NexGen unveils monster resource at Arrow

A drill rig at NexGen Energy’s Arrow uranium project in northern Saskatchewan.  Credit: NexGen EnergyA drill rig at NexGen Energy’s Arrow uranium project in northern Saskatchewan.  Credit: NexGen Energy

NexGen Energy‘s (TSXV: NXE; US-OTC: NXGEF) shares have surged on the back of a stellar maiden resource estimate on the junior’s Arrow uranium deposit at its Rook 1 property in Saskatchewan’s Athabasca basin.

Based on holes drilled and assayed to the end of October 2015, Arrow boasts an inferred resource of 201.9 million lb. uranium oxide (U3O8) from 3.5 million tonnes of 2.6% U3O8. About 60% of the resource occurs in the deposit’s high-grade A2 subzone. The subzone contains 120.5 million lb. U3O8 in 410,000 tonnes grading 13.3% U3O8.

The estimate — calculated at a 0.3% U3O8 cut-off grade — incorporates nearly 60,000 metres, where 80 out of 82 holes drilled hit uranium mineralization in the deposit’s four main parallel structures, namely the A1, A2, A3 and A4 shears.

NexGen’s management describes the deposit’s resource as “top-tier” and “world-class,” with low discovery costs of 13¢ per lb. in its initial March 3 release and conference call.

“It simply elevates Arrow immediately into a tier-1 status and ranks Arrow as the single largest undeveloped uranium deposit in the Athabasca basin,” Leigh Curyer, the junior’s CEO, said on the call.

NexGen, however, replaced its initial release at the request of IIROC, removing the cost estimate and “top-tier” references, after the regulator briefly halted trading in the junior’s shares. This was likely because inferred resources have the lowest certainty that they could be economically extracted.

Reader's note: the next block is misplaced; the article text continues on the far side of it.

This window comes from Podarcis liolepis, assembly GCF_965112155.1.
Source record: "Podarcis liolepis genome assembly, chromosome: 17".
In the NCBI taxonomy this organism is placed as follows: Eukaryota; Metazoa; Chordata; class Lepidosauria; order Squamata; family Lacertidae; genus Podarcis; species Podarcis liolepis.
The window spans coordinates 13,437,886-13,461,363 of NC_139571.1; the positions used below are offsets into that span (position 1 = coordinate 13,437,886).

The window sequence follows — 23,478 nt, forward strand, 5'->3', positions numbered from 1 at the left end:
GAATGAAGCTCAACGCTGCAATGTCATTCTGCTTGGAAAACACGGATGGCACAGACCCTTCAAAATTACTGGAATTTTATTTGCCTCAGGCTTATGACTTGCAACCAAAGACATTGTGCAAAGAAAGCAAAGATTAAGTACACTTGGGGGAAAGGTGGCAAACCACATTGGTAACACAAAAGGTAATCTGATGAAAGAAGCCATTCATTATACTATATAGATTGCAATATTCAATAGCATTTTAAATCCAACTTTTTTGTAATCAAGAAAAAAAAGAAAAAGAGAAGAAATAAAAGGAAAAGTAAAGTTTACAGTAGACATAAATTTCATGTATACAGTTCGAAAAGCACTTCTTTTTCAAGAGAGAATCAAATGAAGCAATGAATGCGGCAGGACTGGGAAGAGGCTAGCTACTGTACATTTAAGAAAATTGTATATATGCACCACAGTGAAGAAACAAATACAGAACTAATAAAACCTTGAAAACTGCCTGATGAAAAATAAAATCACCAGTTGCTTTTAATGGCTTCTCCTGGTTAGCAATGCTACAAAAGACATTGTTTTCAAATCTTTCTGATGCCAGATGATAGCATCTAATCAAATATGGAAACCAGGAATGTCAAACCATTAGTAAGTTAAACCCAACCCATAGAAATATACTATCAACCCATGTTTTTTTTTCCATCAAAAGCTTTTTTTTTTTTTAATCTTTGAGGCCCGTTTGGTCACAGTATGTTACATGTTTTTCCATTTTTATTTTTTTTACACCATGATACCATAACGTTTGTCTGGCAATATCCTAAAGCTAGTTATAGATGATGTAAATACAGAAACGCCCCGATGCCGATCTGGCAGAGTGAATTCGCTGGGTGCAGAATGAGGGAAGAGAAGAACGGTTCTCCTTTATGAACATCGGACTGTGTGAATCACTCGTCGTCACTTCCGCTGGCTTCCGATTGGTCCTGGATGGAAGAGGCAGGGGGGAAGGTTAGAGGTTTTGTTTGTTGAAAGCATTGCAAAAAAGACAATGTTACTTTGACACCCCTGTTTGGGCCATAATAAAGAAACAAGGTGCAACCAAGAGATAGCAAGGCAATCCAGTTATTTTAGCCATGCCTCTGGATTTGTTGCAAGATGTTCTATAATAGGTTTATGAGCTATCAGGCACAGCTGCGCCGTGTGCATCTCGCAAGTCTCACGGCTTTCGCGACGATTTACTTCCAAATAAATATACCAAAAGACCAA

Analysts, unfazed by the amendment, applauded the resource’s size and high grade. “Maiden resources are not supposed to be this big right off the bat,” Cantor Fitzgerald analyst Rob Chang writes in a note to clients. “At 201.9 million lb. U3O8, Arrow already ranks as the third-largest deposit in the Athabasca basin.”

What impresses Chang as well as Raymond James analyst David Sadowski is Arrow’s high-grade quality and consistency at different cut-off grades. For instance, at an abnormally high 10% cut-off grade, the deposit contains 101.3 million lb. U3O8 grading 20.8% — half of the initial resource.

“This amount of material with this richness of uranium concentration has only ever been found at two other places on the planet: McArthur River and Cigar Lake,” Sadowski notes. (Cameco owns both of these assets in the Athabasca basin.)

Both analysts say they are unconcerned about the initial level of confidence in Arrow’s resource. “While an inferred resource is by definition the lowest confidence level, we are not worried about Arrow, since drill results show consistent grades, thickness, alteration and the fact that host rock [pelitic gneiss] stratigraphy is generally consistent along Arrow’s strike length,” Chang says.

The deposit measures 645 metres long and 235 metres wide, with mineralization starting at 100 metres below surface and extending down to 920 metres. It remains open in all directions.

NexGen is infill drilling the Arrow deposit and testing for extensions, as well as for mineralized zones along strike, as part of its 2016 winter drill program.

The program started in early January and has delivered to date some of the best holes, such as 63c and 64c2, based on radiometric results. Curyer points out those holes could “materially change” the resource once included in the estimate.

The winter program should wrap up by the end of April, with a resource update in the second half of 2016, Curyer says.

On the initial estimate, Arrow rose 28% to $1.24 per share. It has $31 million in its bank, which is enough to continue working into 2017.


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